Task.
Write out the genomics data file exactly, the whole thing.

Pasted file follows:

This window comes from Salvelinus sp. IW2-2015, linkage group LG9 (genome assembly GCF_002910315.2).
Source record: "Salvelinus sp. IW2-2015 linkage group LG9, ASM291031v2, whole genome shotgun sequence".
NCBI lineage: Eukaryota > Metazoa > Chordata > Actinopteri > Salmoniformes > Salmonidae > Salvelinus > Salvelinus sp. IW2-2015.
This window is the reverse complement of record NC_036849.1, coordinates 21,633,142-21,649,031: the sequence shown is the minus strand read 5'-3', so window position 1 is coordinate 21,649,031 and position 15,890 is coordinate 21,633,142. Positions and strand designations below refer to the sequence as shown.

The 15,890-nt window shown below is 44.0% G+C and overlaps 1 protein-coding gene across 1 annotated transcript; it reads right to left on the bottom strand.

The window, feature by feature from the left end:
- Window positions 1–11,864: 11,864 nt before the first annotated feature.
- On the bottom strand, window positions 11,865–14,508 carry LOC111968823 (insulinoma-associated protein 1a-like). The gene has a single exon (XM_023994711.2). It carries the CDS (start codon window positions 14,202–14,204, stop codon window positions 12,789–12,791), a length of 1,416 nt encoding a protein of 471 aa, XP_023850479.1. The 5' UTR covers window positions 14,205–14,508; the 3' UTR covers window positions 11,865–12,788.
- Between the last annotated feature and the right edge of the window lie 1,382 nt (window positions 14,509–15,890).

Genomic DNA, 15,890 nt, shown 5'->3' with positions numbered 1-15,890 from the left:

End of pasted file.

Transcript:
This window comes from Salvelinus sp. IW2-2015, linkage group LG9 (genome assembly GCF_002910315.2).
Source record: "Salvelinus sp. IW2-2015 linkage group LG9, ASM291031v2, whole genome shotgun sequence".
NCBI lineage: Eukaryota > Metazoa > Chordata > Actinopteri > Salmoniformes > Salmonidae > Salvelinus > Salvelinus sp. IW2-2015.
This window is the reverse complement of record NC_036849.1, coordinates 21,633,142-21,649,031: the sequence shown is the minus strand read 5'-3', so window position 1 is coordinate 21,649,031 and position 15,890 is coordinate 21,633,142. Positions and strand designations below refer to the sequence as shown.

The 15,890-nt window shown below is 44.0% G+C and overlaps 1 protein-coding gene across 1 annotated transcript; it reads right to left on the bottom strand.

The window, feature by feature from the left end:
- Window positions 1–11,864: 11,864 nt before the first annotated feature.
- On the bottom strand, window positions 11,865–14,508 carry LOC111968823 (insulinoma-associated protein 1a-like). The gene has a single exon (XM_023994711.2). It carries the CDS (start codon window positions 14,202–14,204, stop codon window positions 12,789–12,791), a length of 1,416 nt encoding a protein of 471 aa, XP_023850479.1. The 5' UTR covers window positions 14,205–14,508; the 3' UTR covers window positions 11,865–12,788.
- Between the last annotated feature and the right edge of the window lie 1,382 nt (window positions 14,509–15,890).

Genomic DNA, 15,890 nt, shown 5'->3' with positions numbered 1-15,890 from the left: